Whether it is Pauline Baynes’ depictions of Narnia, meandering from Cair Paravel to the Eastern Sea, or David Mitchell’s Cloud Atlas, inspired by the circular ring of the Mappa Mundi, maps have a special place in the minds of writers and readers. It is a relationship that’s wonderfully explored in The Writer’s Map: An Atlas of Imaginary Lands, a book that brings together the thoughts of writers including Philip Pullman, Robert Macfarlane and Frances Hardinge on the literary maps that have shaped their imagination and storytelling. Elegantly constructed and packed with illustrations, it is a volume to lose yourself inside.
From imaginary lands, to the awe-inspiring perspectives of Dynasties. The BBC’s landmark new nature series, it explores the role of animal families in shaping the makeup of the world’s natural habitats, brilliantly illustrated in Stephen Moss’s visually arresting accompanying volume which is introduced by Sir David Attenborough. Meanwhile, going behind the camera, Sue Perkins’ East of Croydon offers a very funny and human chronicle of her experiences travelling around India and East Asia, making her documentary about the Mekong River. If you’ve ever been tempted by adventure travel, but been put off by feeling vastly unqualified/insufficiently practical/downright terrified, then this is the book for you - it might just make you think again.
From Croydon to Straight Outta Crawley, the memoir by comedian Romesh Ranganathan. Covering everything from his childhood and his circuitous route into comedy, to how to cope as a vegan stand-up, it is irreverent, frank and hilarious. There’s equal merriment on offer too in Eric Idle’s breezily readable autobiography, appropriately titled (what else?) Always Look on the Bright Side of Life. Packed full of anecdotes from a career spanning half a century - with walk-on parts for everyone from Mick Jagger to Queen Elizabeth - it is all brought together by Idle’s gift as a generous and genial raconteur.
When it comes to superstars, they seldom come bigger than Tina Turner and, as Turner marks 60 years in the music business, she finally tells all in Tina Turner: My Love Story. From her earliest years picking cotton in Tennessee through her tempestuous relationship with Ike Turner and beyond, it is a riveting story of one woman’s extraordinary life.
From dress-making to crochet, knitting to pottery, Britain is a nation of amateur crafters. Now, a new book from authors Rosemary Davidson and Arzu Tahsin explains how the principles of Craftfulness can also be a unique way to order and calm your mind, leading to a happier and more fulfilled life. Drawing on first-hand accounts and combining mindfulness techniques with easy-to-follow, simple craft projects, it is a practical, innovative approach to joining creativity with positive mental health.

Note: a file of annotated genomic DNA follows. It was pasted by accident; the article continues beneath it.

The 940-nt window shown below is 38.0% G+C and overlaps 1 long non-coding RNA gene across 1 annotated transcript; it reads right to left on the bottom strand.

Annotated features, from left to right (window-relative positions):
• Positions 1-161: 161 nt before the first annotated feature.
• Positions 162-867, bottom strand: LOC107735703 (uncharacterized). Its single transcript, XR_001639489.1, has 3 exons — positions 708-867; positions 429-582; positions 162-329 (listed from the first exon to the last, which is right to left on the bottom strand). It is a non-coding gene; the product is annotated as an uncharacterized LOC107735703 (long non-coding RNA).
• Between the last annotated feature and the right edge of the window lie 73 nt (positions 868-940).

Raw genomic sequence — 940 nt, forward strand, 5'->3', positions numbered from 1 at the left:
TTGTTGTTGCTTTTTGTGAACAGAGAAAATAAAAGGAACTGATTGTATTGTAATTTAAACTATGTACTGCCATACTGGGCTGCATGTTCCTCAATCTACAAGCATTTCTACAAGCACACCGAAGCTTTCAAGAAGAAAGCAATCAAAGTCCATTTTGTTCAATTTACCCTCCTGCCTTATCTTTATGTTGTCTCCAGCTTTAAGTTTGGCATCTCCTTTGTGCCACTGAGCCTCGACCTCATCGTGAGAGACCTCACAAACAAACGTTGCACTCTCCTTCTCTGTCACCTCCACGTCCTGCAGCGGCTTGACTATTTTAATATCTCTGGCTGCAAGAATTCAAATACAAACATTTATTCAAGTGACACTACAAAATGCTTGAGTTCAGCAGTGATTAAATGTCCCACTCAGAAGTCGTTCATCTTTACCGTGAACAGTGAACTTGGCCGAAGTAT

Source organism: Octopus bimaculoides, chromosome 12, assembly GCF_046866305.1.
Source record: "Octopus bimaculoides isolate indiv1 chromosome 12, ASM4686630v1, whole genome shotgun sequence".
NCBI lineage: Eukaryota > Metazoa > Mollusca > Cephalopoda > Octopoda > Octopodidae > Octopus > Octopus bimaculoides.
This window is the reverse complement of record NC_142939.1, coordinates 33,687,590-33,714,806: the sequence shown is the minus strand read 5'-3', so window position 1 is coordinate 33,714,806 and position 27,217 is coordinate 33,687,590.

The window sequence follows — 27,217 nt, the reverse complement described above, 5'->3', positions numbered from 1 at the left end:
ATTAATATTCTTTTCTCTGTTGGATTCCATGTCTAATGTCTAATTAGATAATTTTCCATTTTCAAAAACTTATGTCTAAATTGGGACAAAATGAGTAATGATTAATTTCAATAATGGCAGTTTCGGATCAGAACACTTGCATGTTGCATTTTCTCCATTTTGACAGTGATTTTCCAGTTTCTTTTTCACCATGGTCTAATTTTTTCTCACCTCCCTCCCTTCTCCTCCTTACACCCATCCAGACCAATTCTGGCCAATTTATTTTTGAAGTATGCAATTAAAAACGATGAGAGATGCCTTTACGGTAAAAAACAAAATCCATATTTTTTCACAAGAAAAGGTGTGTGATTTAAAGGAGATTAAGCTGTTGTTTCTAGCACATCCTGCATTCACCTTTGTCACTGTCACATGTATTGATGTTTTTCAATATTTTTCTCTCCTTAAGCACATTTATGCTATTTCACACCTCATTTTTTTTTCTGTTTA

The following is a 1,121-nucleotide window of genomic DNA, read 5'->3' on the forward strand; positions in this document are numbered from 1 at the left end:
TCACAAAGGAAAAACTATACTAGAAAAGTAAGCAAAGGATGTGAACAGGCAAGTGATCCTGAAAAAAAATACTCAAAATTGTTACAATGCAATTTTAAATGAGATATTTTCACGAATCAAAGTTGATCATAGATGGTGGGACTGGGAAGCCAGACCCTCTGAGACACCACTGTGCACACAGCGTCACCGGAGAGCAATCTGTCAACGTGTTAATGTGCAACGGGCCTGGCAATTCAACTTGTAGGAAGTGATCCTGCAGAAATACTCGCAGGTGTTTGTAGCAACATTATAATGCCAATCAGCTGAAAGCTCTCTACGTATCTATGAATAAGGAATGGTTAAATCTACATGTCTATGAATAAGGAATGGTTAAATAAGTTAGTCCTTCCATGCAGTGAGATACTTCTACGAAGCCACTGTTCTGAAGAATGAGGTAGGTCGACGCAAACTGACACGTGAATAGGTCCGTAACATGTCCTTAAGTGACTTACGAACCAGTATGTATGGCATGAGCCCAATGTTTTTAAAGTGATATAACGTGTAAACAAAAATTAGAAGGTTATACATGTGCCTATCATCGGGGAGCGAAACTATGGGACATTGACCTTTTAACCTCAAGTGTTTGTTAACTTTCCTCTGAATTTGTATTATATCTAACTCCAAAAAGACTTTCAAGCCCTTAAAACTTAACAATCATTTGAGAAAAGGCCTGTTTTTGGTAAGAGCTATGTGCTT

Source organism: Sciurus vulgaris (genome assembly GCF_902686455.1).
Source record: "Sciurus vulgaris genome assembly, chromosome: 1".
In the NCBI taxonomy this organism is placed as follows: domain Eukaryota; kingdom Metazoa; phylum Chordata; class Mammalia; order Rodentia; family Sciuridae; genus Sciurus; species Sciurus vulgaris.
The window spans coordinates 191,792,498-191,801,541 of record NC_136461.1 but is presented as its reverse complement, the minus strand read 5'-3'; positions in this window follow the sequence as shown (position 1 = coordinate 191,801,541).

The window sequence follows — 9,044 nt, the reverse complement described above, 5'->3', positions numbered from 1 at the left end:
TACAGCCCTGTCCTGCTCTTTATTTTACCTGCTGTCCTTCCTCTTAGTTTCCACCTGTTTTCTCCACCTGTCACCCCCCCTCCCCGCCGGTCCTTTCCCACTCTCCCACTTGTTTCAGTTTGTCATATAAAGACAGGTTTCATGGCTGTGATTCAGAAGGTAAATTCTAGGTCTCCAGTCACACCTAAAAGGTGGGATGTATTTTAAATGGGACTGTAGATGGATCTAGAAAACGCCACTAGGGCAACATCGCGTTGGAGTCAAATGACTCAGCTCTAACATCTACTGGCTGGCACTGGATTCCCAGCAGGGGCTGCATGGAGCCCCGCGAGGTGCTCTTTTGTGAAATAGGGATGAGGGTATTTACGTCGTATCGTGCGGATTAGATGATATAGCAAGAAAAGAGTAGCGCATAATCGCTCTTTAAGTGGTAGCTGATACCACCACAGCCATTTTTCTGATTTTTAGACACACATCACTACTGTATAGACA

Meanwhile, if you’re in need of some comfort food as the weather draws in, we’ve got the perfect recipe recommendations. Described by Nigella Lawson as the ‘instrumental force in leading [the English] beyond the land of spag bol, macaroni cheese and tinned ravioli’, Italian chef Anna Del Conte has been delivering the best in Italian cookery since the 1970’s. Her new book, Vegetables all'Italiana, is a collection of mainly unpublished recipes that put veg centre-stage and work with seasonal produce that’s ripe for the times. From the sunshine of Italy we move north to sample the deliciously tempting treats nestling The Nordic Baking Book. Compiled by acclaimed chef Magnus Nilsson and featuring 450 sweet and savoury bakes, it is a simply sumptuous selection of warming winter treats and seasonal dishes.
Lastly we’ve got three of this year’s most challenging puzzle books to pit your wits against. Last year’s hit bestseller, The GCHQ Puzzle Book, gave readers the chance to test themselves against real questions from the UK’s finest code-breakers. Now, in The GCHQ Puzzle Book II, there’s a second volume of mind-bogglingly difficult problems, this time coming alongside stories and photographs that illustrate the first 100 years of GCHQ’s history.
And if you don’t fancy yourself a budding cipher-solver, then how about trying out for the European Space Agency instead? Compiled by astronaut Tim Peake, The Astronaut Selection Test Book lets you do just that, offering up a range of real questions from the ESA’s selection test to let you see if you’ve got what it takes to leave Earth’s orbit. Not to be beaten, the Ordnance Survey are even getting in on the act with The Ordnance Survey Puzzle Book, a selection of navigational tests, word games, code-crackers and anagrams to test your navigational skills to the limit.